A long-term trend in America

The Economic Security Index shows that economic insecurity disproportionately affects the less advantaged, but has risen substantially for all Americans.

ESI in the News:


November 2013 Update: Economic Security Continues to Improve in 2012

For the first time, this website makes it possible to:

  • map state differences in economic insecurity 
  • examine how state patterns varied over a quarter century 
  • identify which states have the most and least insecurity 
  • data now updated through 2012

The Economic Security Index (ESI) is an integrated measure of insecurity that shows how common  large economic losses are within the U.S. population. Now, for the first time, it is possible to compare the ESI across the American states over the last generation. 

These state-level measures of the ESI show that every state experienced record insecurity in the last decade. Moreover, all states experienced a substantial rise in insecurity both during and before the recent downturn.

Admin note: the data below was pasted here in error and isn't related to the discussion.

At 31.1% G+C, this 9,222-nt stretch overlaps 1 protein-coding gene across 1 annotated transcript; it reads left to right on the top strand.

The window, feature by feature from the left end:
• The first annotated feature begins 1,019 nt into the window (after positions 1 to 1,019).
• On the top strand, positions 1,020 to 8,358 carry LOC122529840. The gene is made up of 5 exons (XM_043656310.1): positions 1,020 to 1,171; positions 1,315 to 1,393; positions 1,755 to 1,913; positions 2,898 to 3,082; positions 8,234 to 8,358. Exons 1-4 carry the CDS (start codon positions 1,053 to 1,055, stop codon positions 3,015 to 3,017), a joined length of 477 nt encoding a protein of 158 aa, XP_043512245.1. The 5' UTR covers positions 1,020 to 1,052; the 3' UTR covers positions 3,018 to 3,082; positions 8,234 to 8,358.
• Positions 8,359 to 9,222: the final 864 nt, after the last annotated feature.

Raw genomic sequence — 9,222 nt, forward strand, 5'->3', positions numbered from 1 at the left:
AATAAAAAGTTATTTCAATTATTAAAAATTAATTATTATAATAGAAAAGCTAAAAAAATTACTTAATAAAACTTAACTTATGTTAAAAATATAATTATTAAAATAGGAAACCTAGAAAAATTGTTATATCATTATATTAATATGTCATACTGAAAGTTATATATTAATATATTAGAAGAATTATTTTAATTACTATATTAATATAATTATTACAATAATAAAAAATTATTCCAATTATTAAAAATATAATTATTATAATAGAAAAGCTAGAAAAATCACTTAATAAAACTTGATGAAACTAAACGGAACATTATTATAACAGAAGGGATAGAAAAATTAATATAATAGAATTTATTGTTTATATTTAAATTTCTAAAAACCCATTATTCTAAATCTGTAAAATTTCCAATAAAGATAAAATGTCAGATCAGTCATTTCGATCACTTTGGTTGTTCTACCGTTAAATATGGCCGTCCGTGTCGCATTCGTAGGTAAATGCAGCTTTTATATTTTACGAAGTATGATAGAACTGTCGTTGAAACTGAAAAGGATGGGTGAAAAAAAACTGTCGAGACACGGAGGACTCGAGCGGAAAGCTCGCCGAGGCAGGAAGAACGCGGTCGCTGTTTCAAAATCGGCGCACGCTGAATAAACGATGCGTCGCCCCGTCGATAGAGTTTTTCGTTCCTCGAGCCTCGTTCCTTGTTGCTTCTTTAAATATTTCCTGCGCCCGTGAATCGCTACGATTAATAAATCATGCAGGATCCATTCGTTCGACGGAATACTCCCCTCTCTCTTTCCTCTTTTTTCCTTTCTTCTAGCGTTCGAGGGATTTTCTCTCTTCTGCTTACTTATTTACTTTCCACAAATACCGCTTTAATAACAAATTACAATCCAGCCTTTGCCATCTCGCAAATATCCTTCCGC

The differences across states in levels of economic security are both persistent and substantial. For example, the state with the lowest level of the ESI during 2008 - 2010, New Hampshire, peaked at a level of the ESI that the state with the highest, Mississippi, had already exceeded in 1986. 

Higher levels of the ESI are associated with some key demographic and economic characteristics of the states—for instance, the share of  state residents with a college degree and drops in state employment.